I love writing articles on my Mac. It’s easy, fullscreen mode is convenient, and there are a lot of great apps available for the platform. Overall, the experience is a quality one. But when it comes to choosing what app to write with, I have some trouble. Every month there seems to be a “new” writing app on the Mac App Store that’s really just a reiteration of the existing apps available. I like to remain loyal to a single app, but sometimes it’s fun to explore.
The other day, I was browsing the Mac App Store in search of anything new and significant. I came across Free, a distraction-free writing app by Michael Göbel that, comically enough considering its name, is not free. Its purpose is the same as that of WriteRoom, iA Writer, and the many others in this genre: to create an environment that is the most straightforward it can possibly be so that you can focus on writing and not the app’s functionality itself. My purpose, however, is to take a look at how well an app performs its job, so instead of assuming this app is great, let’s submerge ourselves in all the little appealing ounces of Free.
Free starts up with a “thank you” message that, in addition to informing you that the developer’s cats have been fed using what you paid for the app, gives you a little bit of a background on the developer, what his goal with the app is, and a few little tips and tricks to get you started using it as your default distraction-free editor. There are also links to the app website, support area, and documentation. It’s a good way to start things off and I’m surprised to have not seen it in other apps before. I actually feel like he cares about his users more than other developers out there, which is a very good sign.
After reading the welcome screen and pressing OK, you’ll be taken to a document containing more in-depth documentation. You can close it and you’ll be prompted to delete the document or save it. You can access this information again by clicking the Free Steps option in the Help menu, so don’t worry if you mistakenly deleted it.
Write in iCloud
One of the most important features of Apple’s latest addition to the OS X family, Mountain Lion, is its solid and thorough integration of iCloud. In Lion, things were sparse and there was no way to place a document in Apple’s cloud environment without tweaking the system a little. Most users don’t want to go to this much effort just to save some documents, so they used Dropbox instead. Mountain Lion, however, further integrated iCloud into the operating system so that all apps could use it.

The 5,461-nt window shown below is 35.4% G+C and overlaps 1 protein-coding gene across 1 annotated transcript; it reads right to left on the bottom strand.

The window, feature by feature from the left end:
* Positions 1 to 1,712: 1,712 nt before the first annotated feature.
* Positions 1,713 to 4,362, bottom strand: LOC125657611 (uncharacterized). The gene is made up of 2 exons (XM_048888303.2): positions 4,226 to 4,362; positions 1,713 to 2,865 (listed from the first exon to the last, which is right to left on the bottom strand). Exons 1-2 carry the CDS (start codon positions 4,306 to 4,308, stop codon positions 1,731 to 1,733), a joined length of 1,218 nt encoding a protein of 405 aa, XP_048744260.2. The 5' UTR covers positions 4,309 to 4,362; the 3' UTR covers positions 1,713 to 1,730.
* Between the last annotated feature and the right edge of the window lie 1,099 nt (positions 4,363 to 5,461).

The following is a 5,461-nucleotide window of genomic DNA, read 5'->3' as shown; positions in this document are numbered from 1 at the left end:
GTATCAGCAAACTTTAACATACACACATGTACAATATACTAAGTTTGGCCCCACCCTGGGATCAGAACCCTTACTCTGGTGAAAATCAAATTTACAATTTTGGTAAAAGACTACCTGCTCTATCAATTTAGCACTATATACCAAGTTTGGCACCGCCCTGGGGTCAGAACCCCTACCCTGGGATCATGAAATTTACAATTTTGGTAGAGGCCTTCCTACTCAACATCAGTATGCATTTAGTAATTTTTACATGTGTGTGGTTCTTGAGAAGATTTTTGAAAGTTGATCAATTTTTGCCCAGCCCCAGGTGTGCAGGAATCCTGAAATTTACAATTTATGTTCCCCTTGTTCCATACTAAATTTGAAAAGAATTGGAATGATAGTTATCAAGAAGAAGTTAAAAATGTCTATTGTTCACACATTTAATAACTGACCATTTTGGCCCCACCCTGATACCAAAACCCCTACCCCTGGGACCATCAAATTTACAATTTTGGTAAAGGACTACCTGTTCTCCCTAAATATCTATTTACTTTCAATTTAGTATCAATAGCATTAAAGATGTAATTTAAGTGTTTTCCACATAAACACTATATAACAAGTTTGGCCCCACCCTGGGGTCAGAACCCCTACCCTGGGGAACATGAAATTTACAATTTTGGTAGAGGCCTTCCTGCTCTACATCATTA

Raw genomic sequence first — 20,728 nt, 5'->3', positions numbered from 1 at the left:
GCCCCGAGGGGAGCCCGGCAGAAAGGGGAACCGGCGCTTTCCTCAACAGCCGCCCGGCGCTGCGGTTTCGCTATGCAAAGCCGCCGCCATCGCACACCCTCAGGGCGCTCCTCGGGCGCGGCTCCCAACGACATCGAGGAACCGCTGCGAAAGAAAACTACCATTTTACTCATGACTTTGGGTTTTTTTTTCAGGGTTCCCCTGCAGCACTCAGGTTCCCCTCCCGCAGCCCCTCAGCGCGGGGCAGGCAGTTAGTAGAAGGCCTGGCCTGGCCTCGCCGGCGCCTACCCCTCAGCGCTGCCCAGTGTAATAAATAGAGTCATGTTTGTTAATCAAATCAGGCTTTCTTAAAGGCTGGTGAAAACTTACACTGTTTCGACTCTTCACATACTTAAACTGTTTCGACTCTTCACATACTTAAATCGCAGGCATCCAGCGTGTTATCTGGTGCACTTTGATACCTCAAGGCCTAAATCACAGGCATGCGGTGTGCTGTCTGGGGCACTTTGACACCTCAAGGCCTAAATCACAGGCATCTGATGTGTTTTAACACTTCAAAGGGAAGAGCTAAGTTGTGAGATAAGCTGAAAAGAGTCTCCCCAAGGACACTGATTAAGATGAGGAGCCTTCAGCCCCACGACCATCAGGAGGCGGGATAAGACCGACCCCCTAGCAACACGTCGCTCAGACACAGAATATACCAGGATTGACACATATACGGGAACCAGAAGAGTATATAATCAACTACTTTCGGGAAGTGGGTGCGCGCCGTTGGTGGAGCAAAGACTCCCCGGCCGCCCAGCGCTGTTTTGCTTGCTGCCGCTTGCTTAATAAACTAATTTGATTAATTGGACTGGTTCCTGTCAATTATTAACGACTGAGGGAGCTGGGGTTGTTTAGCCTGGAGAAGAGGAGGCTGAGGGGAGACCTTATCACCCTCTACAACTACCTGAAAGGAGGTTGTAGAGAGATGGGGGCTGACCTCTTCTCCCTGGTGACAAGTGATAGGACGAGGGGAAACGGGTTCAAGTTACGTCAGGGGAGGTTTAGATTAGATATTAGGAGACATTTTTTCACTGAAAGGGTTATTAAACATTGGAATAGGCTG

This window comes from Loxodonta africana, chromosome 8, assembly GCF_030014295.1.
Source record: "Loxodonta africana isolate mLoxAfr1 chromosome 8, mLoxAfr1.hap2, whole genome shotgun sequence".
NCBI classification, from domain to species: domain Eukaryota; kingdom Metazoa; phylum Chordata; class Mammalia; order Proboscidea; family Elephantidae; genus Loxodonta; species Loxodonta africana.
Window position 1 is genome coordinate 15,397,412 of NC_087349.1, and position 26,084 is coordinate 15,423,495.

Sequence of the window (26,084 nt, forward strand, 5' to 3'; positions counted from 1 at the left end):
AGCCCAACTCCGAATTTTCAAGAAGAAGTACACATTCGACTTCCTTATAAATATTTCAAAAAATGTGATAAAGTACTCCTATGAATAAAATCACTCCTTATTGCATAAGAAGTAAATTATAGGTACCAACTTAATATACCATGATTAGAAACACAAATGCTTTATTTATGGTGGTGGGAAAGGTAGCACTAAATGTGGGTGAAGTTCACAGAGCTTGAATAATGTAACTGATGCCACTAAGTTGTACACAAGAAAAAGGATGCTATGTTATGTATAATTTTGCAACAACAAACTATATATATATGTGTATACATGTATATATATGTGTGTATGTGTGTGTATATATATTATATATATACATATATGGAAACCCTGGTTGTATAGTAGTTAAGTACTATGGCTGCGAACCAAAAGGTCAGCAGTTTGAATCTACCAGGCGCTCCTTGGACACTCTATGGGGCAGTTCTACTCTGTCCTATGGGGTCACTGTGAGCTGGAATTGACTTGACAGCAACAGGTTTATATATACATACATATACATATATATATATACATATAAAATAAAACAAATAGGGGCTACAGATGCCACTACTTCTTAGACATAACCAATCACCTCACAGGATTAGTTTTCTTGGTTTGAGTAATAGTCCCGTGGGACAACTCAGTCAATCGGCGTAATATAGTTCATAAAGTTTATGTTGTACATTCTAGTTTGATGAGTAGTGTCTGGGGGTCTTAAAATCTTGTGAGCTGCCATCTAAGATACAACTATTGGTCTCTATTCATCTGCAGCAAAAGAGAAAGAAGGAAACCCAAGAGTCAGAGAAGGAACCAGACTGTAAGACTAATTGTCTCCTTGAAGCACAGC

You can copy the HTML for a document by selecting the text, right-clicking the selection, and clicking “Copy As HTML”. Rich text is also available.
Free’s main startup screen is the iCloud documents window that you’ll find in other apps that use the service. It will allow you to create a new text file, but sadly, even if you’re in the iCloud tab, there’s no way to automatically place that document in the cloud from the start. This exact same thing happens with any other text editor that uses iCloud and you have to manually move the document once you’ve begun it; just hover over the title in the top bar, click the down arrow, select Move to iCloud, and confirm the place change. I know, it really should be simpler than that.
Typewriter Sounds and Markdown Reference Pop-Up
A month ago I found out about NoisyTyper for Mac: the best way to make it sound like you’re using a typewriter whenever you type anything on your computer. It’s a fantastic little tweak that’s systemwide, but I’ve not seen anything like it in an app before. Free employs a nifty little typewriter sound effects set that’ll entertain you while you’re writing something; it can also be distracting to some. I myself enjoy having the sounds enabled on occasion to make things fun.